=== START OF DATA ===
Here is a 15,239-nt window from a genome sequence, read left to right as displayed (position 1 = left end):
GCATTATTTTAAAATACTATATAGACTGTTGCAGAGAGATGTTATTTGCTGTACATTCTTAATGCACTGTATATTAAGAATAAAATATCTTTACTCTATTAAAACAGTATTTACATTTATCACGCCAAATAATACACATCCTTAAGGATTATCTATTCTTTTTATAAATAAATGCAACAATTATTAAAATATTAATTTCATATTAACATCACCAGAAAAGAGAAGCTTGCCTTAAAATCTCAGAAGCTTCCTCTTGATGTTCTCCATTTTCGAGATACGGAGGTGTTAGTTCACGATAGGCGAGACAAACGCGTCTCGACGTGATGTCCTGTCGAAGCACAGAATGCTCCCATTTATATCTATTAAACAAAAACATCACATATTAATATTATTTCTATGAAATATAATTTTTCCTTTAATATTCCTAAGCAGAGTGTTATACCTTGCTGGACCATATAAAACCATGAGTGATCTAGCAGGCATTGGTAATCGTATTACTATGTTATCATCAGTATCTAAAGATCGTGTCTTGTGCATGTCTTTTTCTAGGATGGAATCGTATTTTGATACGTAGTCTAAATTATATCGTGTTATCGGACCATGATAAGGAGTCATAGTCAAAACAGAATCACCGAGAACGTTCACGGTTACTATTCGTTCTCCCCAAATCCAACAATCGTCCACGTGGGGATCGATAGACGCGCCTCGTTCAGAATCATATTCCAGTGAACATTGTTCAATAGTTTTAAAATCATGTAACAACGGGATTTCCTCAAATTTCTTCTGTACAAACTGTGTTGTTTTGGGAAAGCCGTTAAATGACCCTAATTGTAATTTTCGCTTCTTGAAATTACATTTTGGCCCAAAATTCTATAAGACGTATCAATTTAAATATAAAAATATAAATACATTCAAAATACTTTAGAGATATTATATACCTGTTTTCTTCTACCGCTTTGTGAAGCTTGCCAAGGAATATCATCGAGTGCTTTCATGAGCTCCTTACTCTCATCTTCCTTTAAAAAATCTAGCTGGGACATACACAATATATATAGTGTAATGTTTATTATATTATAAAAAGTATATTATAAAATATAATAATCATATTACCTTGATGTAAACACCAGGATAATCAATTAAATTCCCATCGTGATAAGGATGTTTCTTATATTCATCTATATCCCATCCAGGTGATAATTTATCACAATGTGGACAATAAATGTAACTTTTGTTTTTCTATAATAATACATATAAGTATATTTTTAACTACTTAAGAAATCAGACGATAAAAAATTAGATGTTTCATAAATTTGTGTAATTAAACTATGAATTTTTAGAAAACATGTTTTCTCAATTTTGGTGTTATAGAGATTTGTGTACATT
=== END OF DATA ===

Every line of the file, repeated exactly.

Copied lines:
Here is a 15,239-nt window from a genome sequence, read left to right as displayed (position 1 = left end):
GCATTATTTTAAAATACTATATAGACTGTTGCAGAGAGATGTTATTTGCTGTACATTCTTAATGCACTGTATATTAAGAATAAAATATCTTTACTCTATTAAAACAGTATTTACATTTATCACGCCAAATAATACACATCCTTAAGGATTATCTATTCTTTTTATAAATAAATGCAACAATTATTAAAATATTAATTTCATATTAACATCACCAGAAAAGAGAAGCTTGCCTTAAAATCTCAGAAGCTTCCTCTTGATGTTCTCCATTTTCGAGATACGGAGGTGTTAGTTCACGATAGGCGAGACAAACGCGTCTCGACGTGATGTCCTGTCGAAGCACAGAATGCTCCCATTTATATCTATTAAACAAAAACATCACATATTAATATTATTTCTATGAAATATAATTTTTCCTTTAATATTCCTAAGCAGAGTGTTATACCTTGCTGGACCATATAAAACCATGAGTGATCTAGCAGGCATTGGTAATCGTATTACTATGTTATCATCAGTATCTAAAGATCGTGTCTTGTGCATGTCTTTTTCTAGGATGGAATCGTATTTTGATACGTAGTCTAAATTATATCGTGTTATCGGACCATGATAAGGAGTCATAGTCAAAACAGAATCACCGAGAACGTTCACGGTTACTATTCGTTCTCCCCAAATCCAACAATCGTCCACGTGGGGATCGATAGACGCGCCTCGTTCAGAATCATATTCCAGTGAACATTGTTCAATAGTTTTAAAATCATGTAACAACGGGATTTCCTCAAATTTCTTCTGTACAAACTGTGTTGTTTTGGGAAAGCCGTTAAATGACCCTAATTGTAATTTTCGCTTCTTGAAATTACATTTTGGCCCAAAATTCTATAAGACGTATCAATTTAAATATAAAAATATAAATACATTCAAAATACTTTAGAGATATTATATACCTGTTTTCTTCTACCGCTTTGTGAAGCTTGCCAAGGAATATCATCGAGTGCTTTCATGAGCTCCTTACTCTCATCTTCCTTTAAAAAATCTAGCTGGGACATACACAATATATATAGTGTAATGTTTATTATATTATAAAAAGTATATTATAAAATATAATAATCATATTACCTTGATGTAAACACCAGGATAATCAATTAAATTCCCATCGTGATAAGGATGTTTCTTATATTCATCTATATCCCATCCAGGTGATAATTTATCACAATGTGGACAATAAATGTAACTTTTGTTTTTCTATAATAATACATATAAGTATATTTTTAACTACTTAAGAAATCAGACGATAAAAAATTAGATGTTTCATAAATTTGTGTAATTAAACTATGAATTTTTAGAAAACATGTTTTCTCAATTTTGGTGTTATAGAGATTTGTGTACATT